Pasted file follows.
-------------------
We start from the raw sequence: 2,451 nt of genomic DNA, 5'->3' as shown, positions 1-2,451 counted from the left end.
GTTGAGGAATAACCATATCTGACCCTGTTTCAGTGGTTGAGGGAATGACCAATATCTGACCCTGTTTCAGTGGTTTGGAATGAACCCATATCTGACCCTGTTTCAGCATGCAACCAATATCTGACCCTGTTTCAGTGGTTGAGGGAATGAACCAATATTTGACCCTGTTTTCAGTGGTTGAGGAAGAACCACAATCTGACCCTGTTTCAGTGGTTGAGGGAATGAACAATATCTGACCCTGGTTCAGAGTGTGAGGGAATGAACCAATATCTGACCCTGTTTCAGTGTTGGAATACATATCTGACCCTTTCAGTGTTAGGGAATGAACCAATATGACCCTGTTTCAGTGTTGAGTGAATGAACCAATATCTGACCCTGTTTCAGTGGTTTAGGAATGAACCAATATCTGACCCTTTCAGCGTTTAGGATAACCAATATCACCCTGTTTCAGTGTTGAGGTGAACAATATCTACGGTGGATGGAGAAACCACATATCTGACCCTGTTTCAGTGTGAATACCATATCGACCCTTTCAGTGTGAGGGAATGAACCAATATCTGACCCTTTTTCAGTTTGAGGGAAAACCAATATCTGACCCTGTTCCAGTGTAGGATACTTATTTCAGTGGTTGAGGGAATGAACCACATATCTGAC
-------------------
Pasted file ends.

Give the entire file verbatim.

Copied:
We start from the raw sequence: 2,451 nt of genomic DNA, 5'->3' as shown, positions 1-2,451 counted from the left end.
GTTGAGGAATAACCATATCTGACCCTGTTTCAGTGGTTGAGGGAATGACCAATATCTGACCCTGTTTCAGTGGTTTGGAATGAACCCATATCTGACCCTGTTTCAGCATGCAACCAATATCTGACCCTGTTTCAGTGGTTGAGGGAATGAACCAATATTTGACCCTGTTTTCAGTGGTTGAGGAAGAACCACAATCTGACCCTGTTTCAGTGGTTGAGGGAATGAACAATATCTGACCCTGGTTCAGAGTGTGAGGGAATGAACCAATATCTGACCCTGTTTCAGTGTTGGAATACATATCTGACCCTTTCAGTGTTAGGGAATGAACCAATATGACCCTGTTTCAGTGTTGAGTGAATGAACCAATATCTGACCCTGTTTCAGTGGTTTAGGAATGAACCAATATCTGACCCTTTCAGCGTTTAGGATAACCAATATCACCCTGTTTCAGTGTTGAGGTGAACAATATCTACGGTGGATGGAGAAACCACATATCTGACCCTGTTTCAGTGTGAATACCATATCGACCCTTTCAGTGTGAGGGAATGAACCAATATCTGACCCTTTTTCAGTTTGAGGGAAAACCAATATCTGACCCTGTTCCAGTGTAGGATACTTATTTCAGTGGTTGAGGGAATGAACCACATATCTGAC